Κυριακή, Ιουλίου 01, 2012
Όταν έγινε η ένωση της Γερμανίας, μέλη της Γερμανικής βουλής τραγουδούσαν Ναζιστικά τραγούδια και ναζιστές έκαναν παρελάσεις στο Βερολίνο
Nicholas Ridley had described the EU as ‘a German racket designed to take over the whole of Europe’, adding that giving up sovereignty to Brussels was as bad as giving it to Adolf Hitler.
But it emerged yesterday that while his public comments in 1990 cost him his career, similar sentiments were being privately shared by his own prime minister and France’s president Mitterrand.
‘Horror’: German Neo-Nazis march after the fall of the Berlin Wall
Around the same time – amid the euphoria of the fall of the Berlin Wall – Francois Mitterrand told Mrs Thatcher that a united Germany might ‘make even more ground than Hitler had’.
Over lunch at the Elysee Palace, the French leader talked about how reunification would see the re-emergence of the ‘bad’ Germans who had once dominated Europe.
Mrs Thatcher’s deep opposition to reunification and the true extent of Britain and France’s anxieties over a new Germany are revealed today in secret papers released by the Foreign Office ahead of the 20th anniversary of the fall of the Berlin Wall.
Shared concerns: In 1990 French President Francois Mitterrand warned Margaret Thatcher of the potential threat of a unified Germany
Controversial: Nicholas Ridley was forced to resign after airing his acerbic view of the Germans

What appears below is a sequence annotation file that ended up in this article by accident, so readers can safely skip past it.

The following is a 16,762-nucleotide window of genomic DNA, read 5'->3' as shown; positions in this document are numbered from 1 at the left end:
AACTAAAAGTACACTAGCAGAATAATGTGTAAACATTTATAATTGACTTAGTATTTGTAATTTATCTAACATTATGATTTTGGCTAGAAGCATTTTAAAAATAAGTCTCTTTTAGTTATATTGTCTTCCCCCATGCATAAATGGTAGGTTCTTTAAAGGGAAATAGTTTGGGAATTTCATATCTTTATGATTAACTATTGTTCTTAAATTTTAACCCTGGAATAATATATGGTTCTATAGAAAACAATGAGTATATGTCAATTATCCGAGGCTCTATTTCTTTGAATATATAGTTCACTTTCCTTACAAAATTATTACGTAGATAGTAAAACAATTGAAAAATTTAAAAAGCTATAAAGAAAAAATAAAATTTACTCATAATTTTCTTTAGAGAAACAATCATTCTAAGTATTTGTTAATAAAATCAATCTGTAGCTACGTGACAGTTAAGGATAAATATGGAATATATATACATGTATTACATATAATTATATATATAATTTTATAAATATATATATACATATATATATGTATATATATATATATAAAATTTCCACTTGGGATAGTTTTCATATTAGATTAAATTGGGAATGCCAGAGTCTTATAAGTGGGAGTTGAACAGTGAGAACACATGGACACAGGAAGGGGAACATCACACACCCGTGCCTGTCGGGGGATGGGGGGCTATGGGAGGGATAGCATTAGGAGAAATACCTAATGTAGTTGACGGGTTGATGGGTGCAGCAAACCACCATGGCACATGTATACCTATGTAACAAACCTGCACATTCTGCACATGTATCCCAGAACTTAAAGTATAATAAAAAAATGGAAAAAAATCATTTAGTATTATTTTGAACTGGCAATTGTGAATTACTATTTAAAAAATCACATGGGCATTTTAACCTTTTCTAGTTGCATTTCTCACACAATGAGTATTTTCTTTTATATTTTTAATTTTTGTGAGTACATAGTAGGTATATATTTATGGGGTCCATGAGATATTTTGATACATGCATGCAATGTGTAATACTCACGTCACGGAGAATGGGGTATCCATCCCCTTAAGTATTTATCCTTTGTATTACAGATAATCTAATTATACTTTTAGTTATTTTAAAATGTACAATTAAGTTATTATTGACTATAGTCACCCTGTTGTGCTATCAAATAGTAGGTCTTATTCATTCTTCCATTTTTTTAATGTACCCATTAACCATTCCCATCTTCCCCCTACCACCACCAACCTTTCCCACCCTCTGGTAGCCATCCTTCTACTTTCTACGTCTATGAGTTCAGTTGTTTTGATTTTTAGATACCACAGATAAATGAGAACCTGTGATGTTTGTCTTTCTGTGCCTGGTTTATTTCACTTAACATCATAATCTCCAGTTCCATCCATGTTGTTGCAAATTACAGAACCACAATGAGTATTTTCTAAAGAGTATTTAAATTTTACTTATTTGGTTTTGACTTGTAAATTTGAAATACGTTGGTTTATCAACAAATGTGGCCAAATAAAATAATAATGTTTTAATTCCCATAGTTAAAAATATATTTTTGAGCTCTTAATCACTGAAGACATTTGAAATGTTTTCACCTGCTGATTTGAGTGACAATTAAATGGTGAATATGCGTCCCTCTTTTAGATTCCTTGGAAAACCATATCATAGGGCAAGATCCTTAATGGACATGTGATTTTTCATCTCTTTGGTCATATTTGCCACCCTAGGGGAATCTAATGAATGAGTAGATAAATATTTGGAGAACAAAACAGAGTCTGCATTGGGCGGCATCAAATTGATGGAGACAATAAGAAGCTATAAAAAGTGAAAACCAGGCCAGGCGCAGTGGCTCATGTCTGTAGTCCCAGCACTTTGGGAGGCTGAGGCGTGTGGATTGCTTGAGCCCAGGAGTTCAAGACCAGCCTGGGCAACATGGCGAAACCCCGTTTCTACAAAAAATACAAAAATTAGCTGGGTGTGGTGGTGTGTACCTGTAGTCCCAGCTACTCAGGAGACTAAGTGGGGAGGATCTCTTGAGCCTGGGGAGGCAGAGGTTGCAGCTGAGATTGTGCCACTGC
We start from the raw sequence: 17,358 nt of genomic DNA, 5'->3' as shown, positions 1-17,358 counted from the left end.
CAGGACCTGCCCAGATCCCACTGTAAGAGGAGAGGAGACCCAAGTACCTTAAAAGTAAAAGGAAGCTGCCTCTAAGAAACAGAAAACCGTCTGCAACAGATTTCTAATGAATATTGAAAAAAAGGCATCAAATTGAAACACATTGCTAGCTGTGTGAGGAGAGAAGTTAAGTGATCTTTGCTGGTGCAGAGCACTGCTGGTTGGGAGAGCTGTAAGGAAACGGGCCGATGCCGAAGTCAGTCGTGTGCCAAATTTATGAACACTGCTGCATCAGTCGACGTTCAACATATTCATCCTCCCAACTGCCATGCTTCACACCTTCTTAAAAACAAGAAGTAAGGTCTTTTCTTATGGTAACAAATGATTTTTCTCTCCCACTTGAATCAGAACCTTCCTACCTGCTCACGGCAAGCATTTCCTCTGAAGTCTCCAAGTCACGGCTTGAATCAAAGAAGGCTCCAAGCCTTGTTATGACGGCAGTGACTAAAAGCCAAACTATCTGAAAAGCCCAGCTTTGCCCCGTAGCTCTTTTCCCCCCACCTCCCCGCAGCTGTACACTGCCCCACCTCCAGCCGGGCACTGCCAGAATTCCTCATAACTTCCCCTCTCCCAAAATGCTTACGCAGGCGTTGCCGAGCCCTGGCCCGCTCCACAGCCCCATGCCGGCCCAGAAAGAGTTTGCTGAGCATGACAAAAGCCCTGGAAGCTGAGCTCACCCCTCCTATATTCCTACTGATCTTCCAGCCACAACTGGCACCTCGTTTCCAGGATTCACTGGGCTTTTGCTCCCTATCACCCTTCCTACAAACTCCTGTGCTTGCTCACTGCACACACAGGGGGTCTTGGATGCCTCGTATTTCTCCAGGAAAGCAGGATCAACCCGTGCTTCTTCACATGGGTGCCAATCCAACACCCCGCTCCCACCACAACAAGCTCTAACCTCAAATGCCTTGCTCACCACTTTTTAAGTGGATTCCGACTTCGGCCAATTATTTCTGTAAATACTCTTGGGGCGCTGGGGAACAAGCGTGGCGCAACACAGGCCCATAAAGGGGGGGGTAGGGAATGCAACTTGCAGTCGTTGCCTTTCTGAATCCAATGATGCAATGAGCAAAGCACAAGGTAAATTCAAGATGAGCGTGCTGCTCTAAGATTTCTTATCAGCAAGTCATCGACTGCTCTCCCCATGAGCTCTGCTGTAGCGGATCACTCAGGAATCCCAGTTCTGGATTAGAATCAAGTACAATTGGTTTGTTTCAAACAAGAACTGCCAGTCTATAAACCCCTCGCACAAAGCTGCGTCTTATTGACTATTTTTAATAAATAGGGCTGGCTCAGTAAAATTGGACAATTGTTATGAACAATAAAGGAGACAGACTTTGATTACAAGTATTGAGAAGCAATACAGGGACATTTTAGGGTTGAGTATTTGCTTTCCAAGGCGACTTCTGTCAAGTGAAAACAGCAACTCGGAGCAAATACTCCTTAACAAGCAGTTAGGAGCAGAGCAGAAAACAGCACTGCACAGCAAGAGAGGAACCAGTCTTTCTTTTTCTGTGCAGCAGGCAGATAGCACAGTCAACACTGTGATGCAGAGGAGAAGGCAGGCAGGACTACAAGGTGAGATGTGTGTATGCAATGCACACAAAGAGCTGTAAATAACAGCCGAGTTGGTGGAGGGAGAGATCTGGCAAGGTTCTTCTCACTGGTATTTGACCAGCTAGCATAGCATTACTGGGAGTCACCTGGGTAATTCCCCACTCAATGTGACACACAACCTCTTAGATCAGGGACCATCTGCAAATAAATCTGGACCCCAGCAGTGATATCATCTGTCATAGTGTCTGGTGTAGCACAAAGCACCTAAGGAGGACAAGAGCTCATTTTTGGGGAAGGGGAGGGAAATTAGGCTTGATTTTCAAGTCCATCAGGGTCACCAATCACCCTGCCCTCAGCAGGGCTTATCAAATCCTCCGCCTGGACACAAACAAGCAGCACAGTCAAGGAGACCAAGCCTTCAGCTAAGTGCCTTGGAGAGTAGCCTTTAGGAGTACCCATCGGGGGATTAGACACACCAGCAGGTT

One refers to Mrs Thatcher expressing horror on hearing reports that members of the Bundestag parliament in Bonn allegedly sang ‘Deutschland uber alles’ to celebrate the fall of the Wall.
While the event of 1989 is now regarded as a triumphant landmark in the history of post-war Europe, 20 years ago the imminent emergence of a united Germany raised real fears in London and Paris.
The depth of both leaders’ concerns are documented in memos written by Charles Powell, the then foreign affairs adviser to Mrs Thatcher, detailing discussions between the two leaders. The Berlin Wall came down in November 1989 but Germany was not formally reunited until October 1990.
Just two weeks after the Wall fell, however, West German chancellor Helmut Kohl announced a plan for reunification without consulting his European allies. That blueprint prompted several private meetings between Mrs Thatcher and Mr Mitterrand to discuss the German question.
One night in history: There was joy in Berlin as travel restrictions were lifted, but further afield Mrs Thatcher and President Mitterrand were nervous
At one meeting in Strasbourg on December 8, 1989, Mr Powell writes that Mr Mitterrand said Mr Kohl had no understanding of other nations’ sensitivities and was exploiting German ‘national’ feeling.
At the Elysee Palace lunch on January 20, 1990, he also warned that if Mr Kohl got his way, Germany could win more ground than Hitler ever did – and Europe would have to bear the consequences.
He told Mrs Thatcher that if Germany were to expand territorially, Europe would be back to where it had been one year before the First World War.
Another paper shows that Mrs Thatcher was astonished that Sir Christopher Mallaby, the British ambassador to Bonn, appeared to welcome the prospect of a united Germany.
The memos revealing conversations between Mrs Thatcher and President Mitterrand appear in the book Britain And German Unification 1989-90 – The Untold Story.
A united Berlin: Mrs Thatcher was horrified to hear reports of Bundestag members singing ‘Deutschland uber alles’ to celebrate the fall of the Wall